counterproductive screeds about wack forms of jazz. Yet I’ve taken great pleasure in willy-nilly dips into a few of the ostensibly squarest recesses of the jazz archives during the pandemic. Here’s a sampling of my rewarding discoveries.
Speaking of corny, get a load of this album title: A Singer, A Swinger, A Gasser!. Yet there’s nothing hokey about vocalist Annie Ross’ 1959 collaboration with saxophonist Zoot Sims. A straightforward reading of “I Don’t Want to Cry Anymore" is among the astonishingly moving tracks.
I’ve never hidden my distaste of organ jazz. Yet Departures, the recently reissued 1969 album by British organist Don Shinn, is an unlikely mashup of Martin Denny-style exotica and Ray Manzarek-esque pomp. The three newly recorded bonus tracks are less essential.
More exotica: the unfortunately titled “Chung King” from Guitar/Guitar, a 1963 pairing of Charlie Byrd and Herb Ellis, is an unorthodox trip.
A profound interpretation of “Sophisticated Lady” induced tears of ecstatic joy the first time I heard The Duo. The privately commissioned 1999 meetup of pianist Mulgrew Miller and bassist Niels-Henning Ørsted Pedersen was recently made available to the general public.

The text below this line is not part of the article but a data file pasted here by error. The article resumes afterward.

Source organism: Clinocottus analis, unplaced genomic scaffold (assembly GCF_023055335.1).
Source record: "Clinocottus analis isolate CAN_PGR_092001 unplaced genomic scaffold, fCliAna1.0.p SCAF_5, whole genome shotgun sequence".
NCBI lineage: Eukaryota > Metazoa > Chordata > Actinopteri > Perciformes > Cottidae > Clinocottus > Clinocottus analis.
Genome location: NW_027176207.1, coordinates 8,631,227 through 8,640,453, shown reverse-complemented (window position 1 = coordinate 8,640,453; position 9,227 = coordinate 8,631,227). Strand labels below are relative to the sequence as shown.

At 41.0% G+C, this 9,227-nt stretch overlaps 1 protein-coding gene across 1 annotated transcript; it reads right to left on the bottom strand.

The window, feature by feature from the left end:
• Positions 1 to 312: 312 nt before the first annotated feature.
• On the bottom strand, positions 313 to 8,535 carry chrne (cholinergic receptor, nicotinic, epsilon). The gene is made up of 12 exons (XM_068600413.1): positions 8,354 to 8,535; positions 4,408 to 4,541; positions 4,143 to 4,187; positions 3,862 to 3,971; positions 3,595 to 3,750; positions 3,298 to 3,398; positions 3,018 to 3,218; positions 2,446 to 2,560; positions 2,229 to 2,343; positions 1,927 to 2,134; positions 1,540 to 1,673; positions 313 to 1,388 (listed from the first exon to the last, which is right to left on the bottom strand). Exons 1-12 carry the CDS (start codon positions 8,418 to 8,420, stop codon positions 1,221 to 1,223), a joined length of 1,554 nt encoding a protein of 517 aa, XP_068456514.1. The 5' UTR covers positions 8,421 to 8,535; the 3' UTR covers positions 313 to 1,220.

My sincere admiration for Mac Miller’s new posthumous album Circles reflects my morbid fascination with recordings by dying musicians. The jazz canon is loaded with devastating death knells. I recently happened upon Lester Young’s Laughin’ to Keep from Cryin’, a session recorded 13 months before the saxophonist’s death in 1959. The heroics of pianist Hank Jones can’t disguise Young’s agonizing frailty on “They Can’t Take That Away From Me”.
Four months ago, I bragged about buying a deeply discounted ticket to a Daniil Trifonov concert. The presenter announced a date for the rescheduled performance: April 24, 2022! Here’s hoping I’m still alive 21 months from now.
(Original image by There Stands the Glass.)